H. Ron Kaback
Professor H. Ronald Kaback has been a member of the faculty at UCLA since he joined the Department of Physiology and Microbiology, Immunology & Molecular Genetics, as well as the Molecular Biology Institute. Dr.. Kaback earned his B.S. at Haverford College in 1958 and his M.D. at The Albert Einstein College of Medicine in 1962; he interned at the Bronx Municipal Hospital Center in Pediatrics and did postdoctoral research at Einstein. In 1964, he then became a Commissioned Officer in the US Public Health Service at the National Institutes of Health in what was then the National Heart Institute in the laboratory of E.R. Stadtman and subsequently became a Staff Associate. In 1970, he moved to the Roche Institute of Molecular Biology in Nutley, NJ where he later became Head of Biochemistry before coming to UCLA in 1989 as an Investigator of the Howard Hughes Medical Institute. He is a member of the National Academy of Science and the American Academy of Arts and Sciences and a Fellow of the American Academy of Microbiology, the American Biophysical Society and the American Association for the Advancement of Science. He is also the recipient of many awards for his work.
Adventures in Serendipity:
Ron Kaback describes his life and his development as a scientist, both of which involve numerous serendipitous events, in a book -- Thus, the title Adventures in Serendipity. For readers who may not be scientists, most of the science described can be scanned superficially or skipped altogether, as an equally important aspect of the book is to emphasize that there is more to science than just science. Also to be emphasized, if a good fairy appears with a magic wand and offers you the choice between being smart or being lucky, always pick lucky. But put your heart and soul into it whatever you do.
Although many associate my name with the lactose permease (LacY) and cysteine-scanning mutagenesis, I believe my major contribution is probably the invention of membrane vesicles as a model system in which to study transport. In so-called 'primary' active transport, the energy of ATP hydrolysis is utilized directly to drive solute transport against a concentration gradient. In contrast, with 'secondary' active transport, solute accumulation or efflus against a concentration gradient is driven by the electrochemical potential difference of protons or sodium across the membrane (i.e., Δμ̃H+ or Δμ̃Na+).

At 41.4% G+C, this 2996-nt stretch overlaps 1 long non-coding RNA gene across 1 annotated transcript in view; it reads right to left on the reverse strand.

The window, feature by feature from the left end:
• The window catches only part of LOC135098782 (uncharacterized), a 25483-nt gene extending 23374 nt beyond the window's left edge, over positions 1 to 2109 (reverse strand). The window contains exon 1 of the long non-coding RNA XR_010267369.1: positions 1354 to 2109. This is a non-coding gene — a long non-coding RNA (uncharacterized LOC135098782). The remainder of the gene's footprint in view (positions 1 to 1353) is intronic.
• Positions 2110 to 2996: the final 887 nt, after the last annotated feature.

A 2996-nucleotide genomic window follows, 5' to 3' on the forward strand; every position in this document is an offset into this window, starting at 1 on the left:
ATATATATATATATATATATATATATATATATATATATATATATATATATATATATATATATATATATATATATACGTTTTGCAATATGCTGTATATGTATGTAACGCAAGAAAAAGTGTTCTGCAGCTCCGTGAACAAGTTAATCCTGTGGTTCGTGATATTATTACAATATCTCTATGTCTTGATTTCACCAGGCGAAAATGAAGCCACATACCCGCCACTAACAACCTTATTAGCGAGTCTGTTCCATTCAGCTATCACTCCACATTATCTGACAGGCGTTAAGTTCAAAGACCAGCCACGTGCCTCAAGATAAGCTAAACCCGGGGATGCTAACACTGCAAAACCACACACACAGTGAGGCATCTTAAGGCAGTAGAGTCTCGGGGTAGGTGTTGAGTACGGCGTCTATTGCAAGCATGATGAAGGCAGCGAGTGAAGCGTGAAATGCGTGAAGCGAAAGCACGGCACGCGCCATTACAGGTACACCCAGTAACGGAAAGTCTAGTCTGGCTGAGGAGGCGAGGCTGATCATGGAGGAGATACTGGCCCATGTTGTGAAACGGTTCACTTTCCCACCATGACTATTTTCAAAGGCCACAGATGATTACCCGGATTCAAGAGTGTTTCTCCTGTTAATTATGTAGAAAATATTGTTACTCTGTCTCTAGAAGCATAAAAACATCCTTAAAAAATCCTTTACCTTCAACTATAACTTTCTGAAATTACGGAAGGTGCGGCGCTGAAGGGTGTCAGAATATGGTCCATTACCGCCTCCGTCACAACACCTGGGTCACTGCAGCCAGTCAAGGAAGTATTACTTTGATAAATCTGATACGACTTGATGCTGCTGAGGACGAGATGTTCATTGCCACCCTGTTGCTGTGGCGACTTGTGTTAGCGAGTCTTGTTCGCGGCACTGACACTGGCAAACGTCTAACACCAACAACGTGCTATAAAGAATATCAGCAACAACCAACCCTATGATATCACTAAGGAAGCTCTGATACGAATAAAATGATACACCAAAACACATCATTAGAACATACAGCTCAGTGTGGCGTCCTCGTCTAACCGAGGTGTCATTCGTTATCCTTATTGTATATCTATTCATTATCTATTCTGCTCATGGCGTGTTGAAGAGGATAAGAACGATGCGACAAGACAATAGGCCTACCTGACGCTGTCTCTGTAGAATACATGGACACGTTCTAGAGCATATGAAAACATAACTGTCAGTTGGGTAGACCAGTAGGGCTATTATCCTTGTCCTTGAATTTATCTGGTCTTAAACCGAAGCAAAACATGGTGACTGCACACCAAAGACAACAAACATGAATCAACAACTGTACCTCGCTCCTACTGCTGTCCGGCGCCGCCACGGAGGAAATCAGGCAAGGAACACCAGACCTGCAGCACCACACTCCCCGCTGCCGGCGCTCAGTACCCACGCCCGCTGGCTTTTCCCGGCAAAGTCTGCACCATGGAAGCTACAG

This type of transport is catalyzed by many of the members of the Major Facilitator Super Family (MFS), a huge family of membrane transport proteins responsible for the transport of sugars, amino acids, peptides, drugs, neurotransmitters and many other substrates. The MFS comprised 25% of all transport protein. Like channels and ATP Binding Cassette (ABC) transporters, ion gradient-coupled membrane transporter proteins are highly relevant to human physiology and disease (e.g. depression, epilephy, diabetes, multi drug resistance). Also of note, at least two of the most widely prescribed drugs in the world [serotonin selective re uptake inhibitors (SSRIs) and gastric proton pump inhibitors (PPIs)], are targeted to membrane transport proteins. Most transport proteins fall into families that appear to have similar secondary structures based on gene sequencing and hydropathy profiling. Thus, it seem likely that tertiary structures and mechanisms have been preserved during evolution.
We aim to understand the detailed mechanism of lactose/H+ symport (co-transport) by the lactose premease of Escherichia coli (LacY) as a paradigm for membrane transport proteins in general. Galactoside transport by LacY is coupled stoichiometrically with transport of a single H+, and sugar binding requires protonation of LacY (i.e., galactoside/H+ symport). X-ray structures of wild-type LacY, as well as a conformationally restricted mutant and a complete library of single-Cys and many other mutants, have provided critical information regarding the structure and mechanism of LacY. The protein contains two jydrophilic internal cavity open to the cytoplasmic side only. Thus, the sugar-binding site located at the apex of the cavity is inaccessible from the periplasmic side. However, LacY is conformationally very flexible, and during turnover, the inward-facing cavity closes with opening of a complementary outward-facing cavity so that the binding site is alternatively accessible to either side o the membrane (i.e., the alternating access model). Although essential, x-ray structure represent do not provide dynamic information, and we are just beginning to gain insight into the symport mechanism at the atomic level from biochemical/spectroscopic studies, which provide dynamic information.
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